Eligible abstracts may include data that have been presented previously, but please ensure they will still be of public, as well as scientific, interest. Authors will be asked to disclose relationships with funding sources and manufacturers of commercial products discussed in the presentation. Abstracts will be published in Neurotherapeutics, the journal of the American Society for Experimental NeuroTherapeutics (ASENT), and the presenting author of accepted abstracts will be provided two nights of lodging at the Gaylord Opryland during HSG 2016 in Nashville.

Learn more and submit an abstract…

Opportunity for fellowship in Regulatory Science

callforabstractsblogGeorgetown University’s Program for Regulatory Science & Medicine (PRSM) and the Pharmaceutical Research and Manufacturers of America (PhRMA) has announced an opportunity for a Fellowship in Regulatory Science, which provides fellows with one to two years of specialized training with access to expert faculty and scientists from Georgetown University, PhRMA, the pharmaceutical industry, and the U.S. Food and Drug Administration (FDA).

Fellows will be awarded up to two years of salary support and research stipends, beginning with a one-year term, with possibilities for renewal after successful completion of the first year. This postgraduate fellowship will help develop researchers and scholars to reach their fullest potential in advancing innovative research to benefit public health.

Interested? Don’t wait. The letter of intent is due Feb. 12.

  • February 12, 2016: Letters of intent due
  • February 29, 2016: Full applications due
  • April/May 2016: Candidate Interviews
  • July 1, 2016: Fellowship starts

Learn more here.

FDA wants to hear from you!

FDAThere’s still time and opportunity to tell the FDA your thoughts on drug development for Huntington disease!

The FDA focused on hearing from individuals with HD, family members and caregivers at its Sept. 22 Patient Focused Drug Development hearing. But from now until Nov. 23, the FDA is taking input from the entire HD community, including care providers and researchers. Specifically the FDA wants to know: At all stages of HD/JHD, if a treatment could be developed, what symptom would you most like to stop or what ability would you like to regain – what is most important to you?

The other topics about which the FDA is gathering input include the symptoms that affect daily life, how the disease affects social interactions and relationships, and how treatments have changed over time. To see the full list of topics, click here.

This is your chance to advocate on behalf of HD families and underscore with our country’s drug development process how imperative it is to address the many symptoms of HD. Please take advantage of this opportunity.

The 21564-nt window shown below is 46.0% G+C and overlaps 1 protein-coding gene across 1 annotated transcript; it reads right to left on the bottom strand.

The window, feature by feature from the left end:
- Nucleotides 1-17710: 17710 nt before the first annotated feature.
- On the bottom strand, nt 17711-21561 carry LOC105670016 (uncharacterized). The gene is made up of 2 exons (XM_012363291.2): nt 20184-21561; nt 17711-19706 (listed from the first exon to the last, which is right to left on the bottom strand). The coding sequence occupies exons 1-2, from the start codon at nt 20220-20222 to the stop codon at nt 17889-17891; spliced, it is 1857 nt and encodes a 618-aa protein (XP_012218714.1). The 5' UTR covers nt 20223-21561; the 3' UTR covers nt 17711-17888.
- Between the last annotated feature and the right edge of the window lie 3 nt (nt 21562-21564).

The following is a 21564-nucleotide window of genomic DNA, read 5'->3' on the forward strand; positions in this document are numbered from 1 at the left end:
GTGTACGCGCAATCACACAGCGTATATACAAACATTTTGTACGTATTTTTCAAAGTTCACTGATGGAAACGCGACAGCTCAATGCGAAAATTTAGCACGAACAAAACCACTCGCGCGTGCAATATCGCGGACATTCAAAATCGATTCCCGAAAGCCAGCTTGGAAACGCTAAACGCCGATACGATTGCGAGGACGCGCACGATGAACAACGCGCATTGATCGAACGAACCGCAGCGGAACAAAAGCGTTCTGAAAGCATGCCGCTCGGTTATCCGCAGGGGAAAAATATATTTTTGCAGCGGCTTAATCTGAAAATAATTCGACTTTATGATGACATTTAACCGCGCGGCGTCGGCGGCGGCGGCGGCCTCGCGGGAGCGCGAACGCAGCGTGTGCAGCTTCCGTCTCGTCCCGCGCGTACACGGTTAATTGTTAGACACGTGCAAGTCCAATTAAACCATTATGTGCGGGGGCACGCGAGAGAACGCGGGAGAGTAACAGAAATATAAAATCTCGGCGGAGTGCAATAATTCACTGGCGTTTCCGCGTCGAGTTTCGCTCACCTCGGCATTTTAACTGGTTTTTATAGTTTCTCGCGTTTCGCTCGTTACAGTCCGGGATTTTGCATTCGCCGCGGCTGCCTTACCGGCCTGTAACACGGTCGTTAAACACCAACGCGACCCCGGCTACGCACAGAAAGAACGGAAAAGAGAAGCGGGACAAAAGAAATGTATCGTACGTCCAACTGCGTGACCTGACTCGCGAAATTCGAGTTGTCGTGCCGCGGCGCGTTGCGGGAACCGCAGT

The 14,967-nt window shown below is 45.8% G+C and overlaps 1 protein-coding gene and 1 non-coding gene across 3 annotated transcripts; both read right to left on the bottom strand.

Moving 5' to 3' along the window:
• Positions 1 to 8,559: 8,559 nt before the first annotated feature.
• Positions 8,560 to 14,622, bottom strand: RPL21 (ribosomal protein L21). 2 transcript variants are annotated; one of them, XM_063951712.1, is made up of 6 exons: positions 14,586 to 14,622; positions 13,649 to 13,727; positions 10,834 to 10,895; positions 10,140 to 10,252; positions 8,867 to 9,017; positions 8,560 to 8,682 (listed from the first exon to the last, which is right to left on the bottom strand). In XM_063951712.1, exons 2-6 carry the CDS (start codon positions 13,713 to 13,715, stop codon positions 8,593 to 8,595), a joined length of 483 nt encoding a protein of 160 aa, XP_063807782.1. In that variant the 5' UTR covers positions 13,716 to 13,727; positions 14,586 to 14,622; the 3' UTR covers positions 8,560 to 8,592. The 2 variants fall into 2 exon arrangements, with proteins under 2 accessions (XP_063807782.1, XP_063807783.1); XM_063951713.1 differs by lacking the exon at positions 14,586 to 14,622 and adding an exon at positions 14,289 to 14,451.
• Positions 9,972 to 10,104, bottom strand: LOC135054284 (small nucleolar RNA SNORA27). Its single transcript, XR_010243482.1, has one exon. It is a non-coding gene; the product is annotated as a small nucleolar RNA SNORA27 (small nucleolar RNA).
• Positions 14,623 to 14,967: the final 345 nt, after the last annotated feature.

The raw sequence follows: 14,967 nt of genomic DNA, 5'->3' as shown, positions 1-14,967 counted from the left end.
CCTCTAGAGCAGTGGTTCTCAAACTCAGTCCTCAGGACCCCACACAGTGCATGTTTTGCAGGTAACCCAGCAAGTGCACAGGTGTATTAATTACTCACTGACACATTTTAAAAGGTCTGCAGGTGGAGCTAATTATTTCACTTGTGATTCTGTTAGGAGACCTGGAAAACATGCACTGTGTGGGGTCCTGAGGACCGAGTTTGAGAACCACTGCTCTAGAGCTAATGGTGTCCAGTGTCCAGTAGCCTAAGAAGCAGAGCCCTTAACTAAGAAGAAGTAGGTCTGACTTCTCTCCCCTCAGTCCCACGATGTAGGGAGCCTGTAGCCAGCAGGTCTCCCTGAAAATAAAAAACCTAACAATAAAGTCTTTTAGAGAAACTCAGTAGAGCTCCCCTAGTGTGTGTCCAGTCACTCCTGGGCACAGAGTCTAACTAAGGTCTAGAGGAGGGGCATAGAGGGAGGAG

To submit your comments, click here and then click on the green “Submit a Formal Comment” button on the right side of the screen.

 

Why participating in clinical trials is important to Katie

Katie MoserParticipating in Huntington’s disease research is important to Katie Moser. Katie, 34, is gene positive and showing no symptoms of HD. She has a full-time job, friends, and a house, but she still chooses to take the time to participate in the trials and studies she can. She’s even driven five hours from her home in Elizabethtown, PA, to Rochester, NY, to participate.

“It’s important,” Katie said. “We need research in order to advance science. Ultimately, the goal is to find the cure or treatments or something to help in the long run. And if I weren’t going to do it, I can’t expect other people to do it. And it’s what I can do. I’m not a scientist; I’m not a doctor, but I can go do my part while I’m physically able to do it.”

Katie’s maternal grandfather died from complications of HD. She is an occupational therapist who chose to work with patients in an inpatient Huntington’s disease unit, where she saw the impact of the disease. Still, she chose to find out whether she carried the mutation, although most at-risk young people don’t. She raises money for research and participates in trials, helping to find treatments and, someday, a cure.

Katie’s advocacy and outgoing personality caught the attention of Lundbeck, a pharmaceutical company that specializes in finding therapies for central nervous system disorders. Katie is now a manager of Advocacy and Patient Support in Lundbeck’s Movement Disorder Marketing department. She travels the country, connecting with HD families at conferences, walks and other events. Her background in OT and her family experience helps her connect in a way no one else can.

Katie knows each individual’s situation is unique and doesn’t pressure anyone into participating, especially when trials need gene-positive participants. Not everyone wants to know their status.

“I tell people where to find information on trials. I direct people to the sites like HD Buzz to get information about research that will be easier for them to understand. And then I share my experience participating in trials,” Katie said.

Katie has participated in at least four multi-center trials and studies, as well as several smaller studies that only required one visit. She has traveled to New York City, Connecticut and Rochester to participate. She’s currently in ENROLL-HD, which is an observational study and one that doesn’t require participants to know their gene status.

“It’s a little exhausting,” Katie admitted. But even when one of the trials she participated in didn’t produce positive results (coenzyme Q10), at least it told researchers something.